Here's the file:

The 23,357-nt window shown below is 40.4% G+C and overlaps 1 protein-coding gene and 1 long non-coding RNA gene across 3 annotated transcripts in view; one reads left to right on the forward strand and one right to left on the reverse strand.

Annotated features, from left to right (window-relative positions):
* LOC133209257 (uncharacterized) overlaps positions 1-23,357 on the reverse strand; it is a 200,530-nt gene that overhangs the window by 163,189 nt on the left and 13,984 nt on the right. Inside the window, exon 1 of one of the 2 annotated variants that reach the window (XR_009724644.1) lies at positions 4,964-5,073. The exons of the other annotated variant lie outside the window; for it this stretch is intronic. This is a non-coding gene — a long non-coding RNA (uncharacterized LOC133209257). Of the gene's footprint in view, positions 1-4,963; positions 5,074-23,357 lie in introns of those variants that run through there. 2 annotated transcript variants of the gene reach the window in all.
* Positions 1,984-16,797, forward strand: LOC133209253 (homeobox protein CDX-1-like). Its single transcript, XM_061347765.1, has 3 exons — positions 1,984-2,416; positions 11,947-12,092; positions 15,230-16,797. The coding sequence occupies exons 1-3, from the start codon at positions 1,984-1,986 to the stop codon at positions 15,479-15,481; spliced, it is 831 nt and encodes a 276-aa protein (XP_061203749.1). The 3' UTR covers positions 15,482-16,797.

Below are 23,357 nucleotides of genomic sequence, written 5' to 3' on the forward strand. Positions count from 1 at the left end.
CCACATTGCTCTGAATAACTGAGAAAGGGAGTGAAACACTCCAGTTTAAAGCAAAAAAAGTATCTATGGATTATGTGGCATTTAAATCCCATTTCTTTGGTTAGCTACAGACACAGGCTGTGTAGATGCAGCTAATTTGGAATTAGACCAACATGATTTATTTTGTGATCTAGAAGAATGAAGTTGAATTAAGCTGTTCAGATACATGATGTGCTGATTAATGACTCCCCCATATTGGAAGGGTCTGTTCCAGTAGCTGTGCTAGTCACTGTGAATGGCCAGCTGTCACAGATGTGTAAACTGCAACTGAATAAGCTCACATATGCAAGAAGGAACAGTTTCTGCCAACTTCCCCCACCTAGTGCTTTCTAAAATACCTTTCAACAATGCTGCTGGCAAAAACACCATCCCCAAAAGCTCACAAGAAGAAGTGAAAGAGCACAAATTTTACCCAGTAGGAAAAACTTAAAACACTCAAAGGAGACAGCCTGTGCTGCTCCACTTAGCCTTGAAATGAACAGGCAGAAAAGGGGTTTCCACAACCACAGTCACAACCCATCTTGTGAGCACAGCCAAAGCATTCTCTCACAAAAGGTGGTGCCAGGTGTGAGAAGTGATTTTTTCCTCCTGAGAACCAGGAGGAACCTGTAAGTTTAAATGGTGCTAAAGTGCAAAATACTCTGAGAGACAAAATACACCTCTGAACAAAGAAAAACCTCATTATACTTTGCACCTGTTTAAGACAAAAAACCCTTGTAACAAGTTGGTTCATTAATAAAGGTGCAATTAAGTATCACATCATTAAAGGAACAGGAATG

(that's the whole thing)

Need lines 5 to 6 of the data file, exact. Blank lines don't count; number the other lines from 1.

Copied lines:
Below are 23,357 nucleotides of genomic sequence, written 5' to 3' on the forward strand. Positions count from 1 at the left end.
CCACATTGCTCTGAATAACTGAGAAAGGGAGTGAAACACTCCAGTTTAAAGCAAAAAAAGTATCTATGGATTATGTGGCATTTAAATCCCATTTCTTTGGTTAGCTACAGACACAGGCTGTGTAGATGCAGCTAATTTGGAATTAGACCAACATGATTTATTTTGTGATCTAGAAGAATGAAGTTGAATTAAGCTGTTCAGATACATGATGTGCTGATTAATGACTCCCCCATATTGGAAGGGTCTGTTCCAGTAGCTGTGCTAGTCACTGTGAATGGCCAGCTGTCACAGATGTGTAAACTGCAACTGAATAAGCTCACATATGCAAGAAGGAACAGTTTCTGCCAACTTCCCCCACCTAGTGCTTTCTAAAATACCTTTCAACAATGCTGCTGGCAAAAACACCATCCCCAAAAGCTCACAAGAAGAAGTGAAAGAGCACAAATTTTACCCAGTAGGAAAAACTTAAAACACTCAAAGGAGACAGCCTGTGCTGCTCCACTTAGCCTTGAAATGAACAGGCAGAAAAGGGGTTTCCACAACCACAGTCACAACCCATCTTGTGAGCACAGCCAAAGCATTCTCTCACAAAAGGTGGTGCCAGGTGTGAGAAGTGATTTTTTCCTCCTGAGAACCAGGAGGAACCTGTAAGTTTAAATGGTGCTAAAGTGCAAAATACTCTGAGAGACAAAATACACCTCTGAACAAAGAAAAACCTCATTATACTTTGCACCTGTTTAAGACAAAAAACCCTTGTAACAAGTTGGTTCATTAATAAAGGTGCAATTAAGTATCACATCATTAAAGGAACAGGAATG